Fishing Village: Action-heavy players will be all over this card. +1 coin now and on your next turn is pretty good, especially for 3, but I found myself disappointed more often than not when holding one of these. It's a Village variation, so I'm sure I know a few people that will invest heavily and have three or more out on the board while comboing with some drawing power (this and Smithy could make for a fun 3/4 opening).

Ghost Ship: This would have seen more play at 4 cost. Whenever it came out, it was always paired with a more attractive attack card, a more attractive 5 cost action, or both. Once someone begins using it, I think people will gain some respect. For now, it's just sitting in the corner while people point and laugh.

Haven: This card plays a lot deeper than I expected. Hide a card for next turn, how hard could that be? Well, if you're about to draw into 7 coin, put away a Silver and buy for 5 this turn (or a Copper and buy 6). Too many actions in hand? Take your pick of what will benefit you. With the top of the deck not always equaling "next turn" (thanks to draw actions and opponents' attack cards), setting a card aside to truly use next turn is handy. I also caught myself "overpaying" for Haven a lot, buying it when I had 3 or 4 coin in my hand just because I felt my deck needed a copy. It would be an inferior card with a higher cost, but it's worth buying in some situations when you have that much coin in your hand.

Island: Being one of the first spoilers, everyone I knew had discussed this card and compared it to Great Hall. What's not to like? VP/Action hybrid, and it gets out of the way when you play it. 4 cost and the lack of +1 action seemed to slow this card down, but it was still handy. Debate raged over whether it was good for removing Estates early or Provinces late, but it was often a moot topic; without an attack card to Swindle or Saboteur, one was as good as the other. In fact, in games with Explorer, it's better to keep the Provinces in your deck and remove the non-Province VP cards. After that epiphany, I was much more interested in using my higher opening buy to invest in one and thin my deck at the start of the game.

Lighthouse: Attack protection that's not in your hand? Brilliant! The +1 coin (twice) is good, and the +1 action immediately meant that you didn't have to waste your action play for the turn. Again, this was a card that saw a lot of "overpayed" purchasing, particularly in attack-heavy games. I'd daresay I saw people with 3 or 4 coin reaching for this more than I've seen them reach for Moat or Secret Chamber in similar situations.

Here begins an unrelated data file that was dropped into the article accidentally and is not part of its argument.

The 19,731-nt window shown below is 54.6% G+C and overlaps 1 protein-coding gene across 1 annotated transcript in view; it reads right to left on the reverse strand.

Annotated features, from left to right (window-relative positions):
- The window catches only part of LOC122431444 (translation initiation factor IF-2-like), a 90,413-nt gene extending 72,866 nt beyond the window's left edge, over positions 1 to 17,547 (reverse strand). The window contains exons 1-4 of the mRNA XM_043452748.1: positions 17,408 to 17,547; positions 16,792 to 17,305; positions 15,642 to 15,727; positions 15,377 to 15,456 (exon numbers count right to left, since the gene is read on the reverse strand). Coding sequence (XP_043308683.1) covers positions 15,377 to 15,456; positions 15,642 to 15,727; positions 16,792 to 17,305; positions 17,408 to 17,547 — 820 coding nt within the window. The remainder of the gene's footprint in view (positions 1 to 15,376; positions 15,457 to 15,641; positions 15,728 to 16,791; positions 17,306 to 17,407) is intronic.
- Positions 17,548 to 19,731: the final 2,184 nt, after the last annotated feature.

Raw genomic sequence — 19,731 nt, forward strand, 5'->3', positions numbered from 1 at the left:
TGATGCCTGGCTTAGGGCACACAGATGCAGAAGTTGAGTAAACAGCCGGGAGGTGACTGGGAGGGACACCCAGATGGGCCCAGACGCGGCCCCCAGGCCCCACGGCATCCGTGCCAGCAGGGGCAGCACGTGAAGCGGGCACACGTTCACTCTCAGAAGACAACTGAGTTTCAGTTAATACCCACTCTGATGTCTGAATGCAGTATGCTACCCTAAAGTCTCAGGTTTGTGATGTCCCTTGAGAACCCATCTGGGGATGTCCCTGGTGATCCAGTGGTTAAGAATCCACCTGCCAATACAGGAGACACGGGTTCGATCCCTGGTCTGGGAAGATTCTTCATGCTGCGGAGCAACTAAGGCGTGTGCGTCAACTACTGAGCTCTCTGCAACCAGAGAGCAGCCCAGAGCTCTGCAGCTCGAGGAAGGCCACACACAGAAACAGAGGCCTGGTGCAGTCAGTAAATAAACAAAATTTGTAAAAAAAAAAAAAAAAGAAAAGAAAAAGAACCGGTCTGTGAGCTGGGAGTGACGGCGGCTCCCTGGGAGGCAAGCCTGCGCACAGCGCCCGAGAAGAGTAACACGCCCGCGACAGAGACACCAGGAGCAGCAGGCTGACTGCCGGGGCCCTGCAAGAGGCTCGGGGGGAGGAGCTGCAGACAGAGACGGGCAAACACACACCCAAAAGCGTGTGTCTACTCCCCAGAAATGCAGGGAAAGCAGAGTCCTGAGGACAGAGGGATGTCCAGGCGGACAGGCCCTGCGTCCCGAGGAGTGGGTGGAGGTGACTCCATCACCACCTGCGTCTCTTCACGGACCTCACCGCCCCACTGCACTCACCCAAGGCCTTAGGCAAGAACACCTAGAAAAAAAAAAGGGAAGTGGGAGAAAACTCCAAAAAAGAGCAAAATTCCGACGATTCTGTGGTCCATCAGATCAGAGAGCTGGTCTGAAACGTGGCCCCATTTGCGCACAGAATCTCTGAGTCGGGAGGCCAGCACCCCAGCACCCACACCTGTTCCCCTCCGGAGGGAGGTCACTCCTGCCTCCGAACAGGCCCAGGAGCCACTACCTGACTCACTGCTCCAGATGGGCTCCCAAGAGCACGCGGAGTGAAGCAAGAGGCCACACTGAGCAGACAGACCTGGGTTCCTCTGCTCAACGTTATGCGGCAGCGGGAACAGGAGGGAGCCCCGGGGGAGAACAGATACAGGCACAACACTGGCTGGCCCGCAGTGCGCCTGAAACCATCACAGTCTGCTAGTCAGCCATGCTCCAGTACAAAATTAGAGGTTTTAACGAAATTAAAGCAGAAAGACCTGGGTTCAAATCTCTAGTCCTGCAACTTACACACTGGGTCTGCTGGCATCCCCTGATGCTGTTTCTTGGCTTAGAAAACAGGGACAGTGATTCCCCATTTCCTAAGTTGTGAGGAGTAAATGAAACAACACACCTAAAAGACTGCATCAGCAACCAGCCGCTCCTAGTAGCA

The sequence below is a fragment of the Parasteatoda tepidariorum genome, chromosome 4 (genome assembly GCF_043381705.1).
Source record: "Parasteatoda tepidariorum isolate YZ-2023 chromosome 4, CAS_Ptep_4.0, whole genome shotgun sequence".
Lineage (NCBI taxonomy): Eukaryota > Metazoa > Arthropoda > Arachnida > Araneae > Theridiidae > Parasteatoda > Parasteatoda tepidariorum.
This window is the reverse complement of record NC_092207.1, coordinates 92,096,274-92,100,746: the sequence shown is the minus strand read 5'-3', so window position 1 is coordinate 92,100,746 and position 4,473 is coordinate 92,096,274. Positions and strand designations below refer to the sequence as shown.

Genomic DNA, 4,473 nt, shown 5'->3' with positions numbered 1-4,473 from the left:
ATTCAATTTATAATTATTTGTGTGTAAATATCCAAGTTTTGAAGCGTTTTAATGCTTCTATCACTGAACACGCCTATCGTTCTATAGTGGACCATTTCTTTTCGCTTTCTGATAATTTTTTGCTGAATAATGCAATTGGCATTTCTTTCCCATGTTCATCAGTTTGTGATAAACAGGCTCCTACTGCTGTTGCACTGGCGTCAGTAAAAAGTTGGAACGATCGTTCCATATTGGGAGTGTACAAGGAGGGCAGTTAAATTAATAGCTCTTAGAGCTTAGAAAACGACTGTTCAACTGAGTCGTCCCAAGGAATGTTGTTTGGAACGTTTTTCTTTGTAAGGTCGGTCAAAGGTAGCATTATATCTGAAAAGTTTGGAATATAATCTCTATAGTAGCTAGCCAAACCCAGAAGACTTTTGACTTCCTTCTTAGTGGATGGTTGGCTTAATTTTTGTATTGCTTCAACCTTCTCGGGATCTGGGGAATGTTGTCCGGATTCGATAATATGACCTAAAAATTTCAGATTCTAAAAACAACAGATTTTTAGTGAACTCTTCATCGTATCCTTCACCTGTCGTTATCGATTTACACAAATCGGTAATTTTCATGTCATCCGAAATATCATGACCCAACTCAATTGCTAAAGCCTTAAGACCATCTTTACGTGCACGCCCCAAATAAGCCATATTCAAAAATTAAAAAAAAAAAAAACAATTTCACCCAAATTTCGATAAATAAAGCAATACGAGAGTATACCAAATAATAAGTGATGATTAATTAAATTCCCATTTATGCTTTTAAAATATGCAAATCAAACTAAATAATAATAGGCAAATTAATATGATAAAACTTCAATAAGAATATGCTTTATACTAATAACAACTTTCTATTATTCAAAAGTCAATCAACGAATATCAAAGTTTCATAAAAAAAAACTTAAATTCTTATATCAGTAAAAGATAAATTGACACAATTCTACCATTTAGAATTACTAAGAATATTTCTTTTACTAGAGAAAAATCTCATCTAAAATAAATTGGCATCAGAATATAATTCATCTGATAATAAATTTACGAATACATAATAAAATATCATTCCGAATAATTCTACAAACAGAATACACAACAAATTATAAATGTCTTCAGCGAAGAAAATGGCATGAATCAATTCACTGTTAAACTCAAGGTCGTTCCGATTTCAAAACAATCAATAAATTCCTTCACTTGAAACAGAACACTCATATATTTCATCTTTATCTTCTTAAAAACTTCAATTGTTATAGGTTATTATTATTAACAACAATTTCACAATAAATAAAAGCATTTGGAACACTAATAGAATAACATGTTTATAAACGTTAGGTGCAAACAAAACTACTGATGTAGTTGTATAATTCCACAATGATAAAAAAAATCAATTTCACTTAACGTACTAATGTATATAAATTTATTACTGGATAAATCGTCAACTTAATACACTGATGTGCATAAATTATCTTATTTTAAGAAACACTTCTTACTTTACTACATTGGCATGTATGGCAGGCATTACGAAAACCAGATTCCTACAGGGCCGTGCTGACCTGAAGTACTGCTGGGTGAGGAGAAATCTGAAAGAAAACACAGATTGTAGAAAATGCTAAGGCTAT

Lookout: The "must trash" part of this card makes it a slight risk, one that I'm not entirely sold on just yet. I found it to be a fun way to rid my deck of Copper early, but as the game went on it just got riskier and the payoff was less rewarding. Good early card if you're working on deck sculpting, but it won't protect you adequately from Curses like prior trash cards (Chapel, Steward, Trading Post) will.

Merchant Ship: In games where people invested in it, the Merchant Ship paid some nice dividends. Combos with Lighthouse and Fishing Village were common occurrences. Other games saw it play an inferior role to Wharf or other 5 cost actions.

Native Village: Let me introduce this set's Pawn: novices will become enamored with putting a card on the mat, so much so that they will do it blindly turn after turn, pausing incrementally to add all the mat cards to their hand and giving them... well, nothing. If they get three or four VP cards out of their deck, invariably they'll keep playing Native Village and end up with a Silver out there, so they'll feel compelled to pull the whole stack back in. I used it in a lucky situation where I had one in hand after each of four Sea Hags. It's good for setting up Treasure Map, Outpost, Tactician, or any other situation where storing and then drawing a ton of cards would be nice. +2 actions will make it see play in action-starved games, because +2 action for 2 cost is good all by itself. Just enjoy watching the novices get distracted by the shiny mechanics.

Navigator: Used sparingly yesterday, I think he wasn't as flashy as some of the new mechanics and as such hasn't earned much respect yet. His +2 coin at 4 cost makes him as good as a worst-case scenario Militia, and the ability to see your next hand can help set up Treasure Map or avoid a bad clump of VP cards (and possibly Curses). A solid card regardless.